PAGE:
"The Conference Board, a nonprofit for economic research, tracks 11 predictive measures of future economic activity in its Index of Leading Economic Indicators. The LEI purports to forecast the economy over the coming three to six months. The individual components include data on unemployment, the direction of the stock market, consumer and business sentiment, and manufacturing activity. Unfortunately, the LEI is somewhat unreliable as a forecaster and often misleading.
We examined the record of the LEI (and its components) over the eight recessions and nine sudden market declines of 15% or more since 1960. The good news is that the LEI and many of its components have had a near-perfect record in anticipating recessions. The most reliable indicators have been the shape of the yield curve, business and consumer confidence, durable-good purchases and housing starts, and the health of the labor market. These measures have also correctly signaled stock-market downturns. (The biggest exception is consumer spending, which has risen before nearly every past recessions, falling only after the recession starts.)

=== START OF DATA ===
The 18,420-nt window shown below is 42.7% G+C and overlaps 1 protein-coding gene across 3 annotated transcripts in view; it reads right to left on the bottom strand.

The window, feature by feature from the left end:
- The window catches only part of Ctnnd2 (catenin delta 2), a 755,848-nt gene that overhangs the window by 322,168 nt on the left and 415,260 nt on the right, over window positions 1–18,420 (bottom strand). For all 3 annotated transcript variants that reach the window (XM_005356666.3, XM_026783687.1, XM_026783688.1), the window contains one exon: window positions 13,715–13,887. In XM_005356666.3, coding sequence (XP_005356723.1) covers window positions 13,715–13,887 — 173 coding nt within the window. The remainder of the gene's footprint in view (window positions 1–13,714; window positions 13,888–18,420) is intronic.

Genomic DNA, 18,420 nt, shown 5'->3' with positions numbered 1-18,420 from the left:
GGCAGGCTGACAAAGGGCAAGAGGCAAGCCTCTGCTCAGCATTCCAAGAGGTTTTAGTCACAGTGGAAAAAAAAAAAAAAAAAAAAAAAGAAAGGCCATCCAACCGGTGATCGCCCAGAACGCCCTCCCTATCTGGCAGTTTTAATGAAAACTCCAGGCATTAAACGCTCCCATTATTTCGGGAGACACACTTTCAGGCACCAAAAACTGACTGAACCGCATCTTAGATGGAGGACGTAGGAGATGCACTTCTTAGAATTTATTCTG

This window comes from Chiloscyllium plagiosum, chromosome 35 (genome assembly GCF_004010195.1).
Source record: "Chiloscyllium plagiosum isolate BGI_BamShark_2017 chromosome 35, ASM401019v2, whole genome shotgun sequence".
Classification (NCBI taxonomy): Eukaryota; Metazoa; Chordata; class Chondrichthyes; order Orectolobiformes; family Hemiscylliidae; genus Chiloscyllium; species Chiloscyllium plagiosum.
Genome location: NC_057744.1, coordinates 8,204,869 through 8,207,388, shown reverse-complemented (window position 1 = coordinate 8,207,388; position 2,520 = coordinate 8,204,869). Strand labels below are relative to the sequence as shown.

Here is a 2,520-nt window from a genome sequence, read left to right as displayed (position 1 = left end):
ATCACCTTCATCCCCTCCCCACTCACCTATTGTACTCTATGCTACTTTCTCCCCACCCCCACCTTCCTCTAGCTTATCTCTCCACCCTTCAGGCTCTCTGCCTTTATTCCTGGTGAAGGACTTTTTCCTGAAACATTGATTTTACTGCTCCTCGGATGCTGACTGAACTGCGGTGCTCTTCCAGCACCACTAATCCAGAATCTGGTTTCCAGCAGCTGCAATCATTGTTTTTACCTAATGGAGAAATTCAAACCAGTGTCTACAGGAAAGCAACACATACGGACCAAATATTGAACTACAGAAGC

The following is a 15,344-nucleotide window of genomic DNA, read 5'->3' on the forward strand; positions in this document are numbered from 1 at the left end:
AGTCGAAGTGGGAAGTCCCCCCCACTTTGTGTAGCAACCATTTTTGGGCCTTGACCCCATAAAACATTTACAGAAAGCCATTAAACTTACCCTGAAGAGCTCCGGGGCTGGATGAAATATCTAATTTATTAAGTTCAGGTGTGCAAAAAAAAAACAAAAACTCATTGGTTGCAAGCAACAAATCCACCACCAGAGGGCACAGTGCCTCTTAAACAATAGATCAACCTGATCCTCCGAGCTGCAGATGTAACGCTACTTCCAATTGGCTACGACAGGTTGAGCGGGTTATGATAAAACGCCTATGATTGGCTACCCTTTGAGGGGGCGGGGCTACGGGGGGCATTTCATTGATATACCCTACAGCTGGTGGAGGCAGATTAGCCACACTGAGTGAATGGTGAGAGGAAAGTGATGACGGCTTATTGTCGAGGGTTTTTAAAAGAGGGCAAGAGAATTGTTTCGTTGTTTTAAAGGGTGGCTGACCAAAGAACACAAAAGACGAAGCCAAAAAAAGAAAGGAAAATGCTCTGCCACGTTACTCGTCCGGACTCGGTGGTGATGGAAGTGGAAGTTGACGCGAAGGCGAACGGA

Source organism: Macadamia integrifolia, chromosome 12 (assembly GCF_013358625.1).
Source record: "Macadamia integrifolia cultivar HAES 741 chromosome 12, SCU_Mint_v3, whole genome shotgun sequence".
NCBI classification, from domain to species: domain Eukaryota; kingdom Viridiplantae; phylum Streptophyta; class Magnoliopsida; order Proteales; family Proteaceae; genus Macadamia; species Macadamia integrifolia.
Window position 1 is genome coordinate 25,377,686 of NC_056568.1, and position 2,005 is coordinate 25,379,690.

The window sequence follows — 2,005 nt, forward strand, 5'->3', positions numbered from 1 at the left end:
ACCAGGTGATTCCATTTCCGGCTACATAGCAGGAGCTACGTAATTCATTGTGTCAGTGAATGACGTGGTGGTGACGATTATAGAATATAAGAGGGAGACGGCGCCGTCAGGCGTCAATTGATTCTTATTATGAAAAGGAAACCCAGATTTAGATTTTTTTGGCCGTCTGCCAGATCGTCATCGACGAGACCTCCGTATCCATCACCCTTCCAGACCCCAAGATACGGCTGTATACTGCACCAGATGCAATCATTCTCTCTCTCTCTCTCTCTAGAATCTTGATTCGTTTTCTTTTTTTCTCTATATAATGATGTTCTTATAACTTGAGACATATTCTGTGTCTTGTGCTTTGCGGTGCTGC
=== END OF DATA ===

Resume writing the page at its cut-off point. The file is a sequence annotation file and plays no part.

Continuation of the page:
Yet despite the LEI’s fair record, there are good reasons to doubt that any economic statistic can reliably predict when a downturn will occur. Since 1958, even when the indicator was correct, the lead time between its turning negative and an economic slide has been as long as 18 months. Worse, there have been many false positives. Leading indicators have incorrectly forecast a downturn many more times than they correctly predicted recession or stock-market decline. In fact, the most accurate indicators have the highest incidence of false positive signals. A signal that often predicts recessions that don’t happen is more misleading than helpful. As the economist Paul Samuelson once quipped, “The stock market has predicted nine of the last five recessions.”
Today, the auguries are generally favorable. Stocks and the labor market have performed well, and the yield curve is sloping upward again. But business confidence has declined over the past three months through November, based on uncertainty about trade and global politics."
Thursday, January 02, 2020
Will Recession Strike in 2020?
By Burton G. Malkiel and Atanu Saha. Excerpts: